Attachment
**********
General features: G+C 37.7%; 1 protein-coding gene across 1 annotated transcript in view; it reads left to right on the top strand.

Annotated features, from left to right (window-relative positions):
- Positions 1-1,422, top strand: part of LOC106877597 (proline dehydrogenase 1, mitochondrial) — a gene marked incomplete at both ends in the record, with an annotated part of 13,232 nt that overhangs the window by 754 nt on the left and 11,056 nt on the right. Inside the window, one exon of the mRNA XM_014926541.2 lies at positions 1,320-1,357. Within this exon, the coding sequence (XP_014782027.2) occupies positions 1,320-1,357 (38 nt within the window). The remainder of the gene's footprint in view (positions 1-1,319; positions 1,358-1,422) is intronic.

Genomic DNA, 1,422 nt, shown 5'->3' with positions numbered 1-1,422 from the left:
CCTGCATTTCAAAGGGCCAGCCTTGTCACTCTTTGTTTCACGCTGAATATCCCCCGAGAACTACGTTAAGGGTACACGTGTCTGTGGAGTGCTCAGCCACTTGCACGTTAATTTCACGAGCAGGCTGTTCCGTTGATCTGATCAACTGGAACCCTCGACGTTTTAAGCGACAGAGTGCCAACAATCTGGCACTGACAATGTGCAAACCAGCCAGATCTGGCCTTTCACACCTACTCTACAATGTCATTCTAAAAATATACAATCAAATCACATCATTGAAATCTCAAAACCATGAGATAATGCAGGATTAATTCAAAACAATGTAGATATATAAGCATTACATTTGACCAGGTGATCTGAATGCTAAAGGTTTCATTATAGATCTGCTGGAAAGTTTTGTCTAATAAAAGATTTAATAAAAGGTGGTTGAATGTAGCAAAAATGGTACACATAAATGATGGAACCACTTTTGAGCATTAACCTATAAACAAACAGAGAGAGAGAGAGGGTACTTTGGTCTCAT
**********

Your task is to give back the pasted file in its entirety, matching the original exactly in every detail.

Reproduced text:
General features: G+C 37.7%; 1 protein-coding gene across 1 annotated transcript in view; it reads left to right on the top strand.

Annotated features, from left to right (window-relative positions):
- Positions 1-1,422, top strand: part of LOC106877597 (proline dehydrogenase 1, mitochondrial) — a gene marked incomplete at both ends in the record, with an annotated part of 13,232 nt that overhangs the window by 754 nt on the left and 11,056 nt on the right. Inside the window, one exon of the mRNA XM_014926541.2 lies at positions 1,320-1,357. Within this exon, the coding sequence (XP_014782027.2) occupies positions 1,320-1,357 (38 nt within the window). The remainder of the gene's footprint in view (positions 1-1,319; positions 1,358-1,422) is intronic.

Genomic DNA, 1,422 nt, shown 5'->3' with positions numbered 1-1,422 from the left:
CCTGCATTTCAAAGGGCCAGCCTTGTCACTCTTTGTTTCACGCTGAATATCCCCCGAGAACTACGTTAAGGGTACACGTGTCTGTGGAGTGCTCAGCCACTTGCACGTTAATTTCACGAGCAGGCTGTTCCGTTGATCTGATCAACTGGAACCCTCGACGTTTTAAGCGACAGAGTGCCAACAATCTGGCACTGACAATGTGCAAACCAGCCAGATCTGGCCTTTCACACCTACTCTACAATGTCATTCTAAAAATATACAATCAAATCACATCATTGAAATCTCAAAACCATGAGATAATGCAGGATTAATTCAAAACAATGTAGATATATAAGCATTACATTTGACCAGGTGATCTGAATGCTAAAGGTTTCATTATAGATCTGCTGGAAAGTTTTGTCTAATAAAAGATTTAATAAAAGGTGGTTGAATGTAGCAAAAATGGTACACATAAATGATGGAACCACTTTTGAGCATTAACCTATAAACAAACAGAGAGAGAGAGAGGGTACTTTGGTCTCAT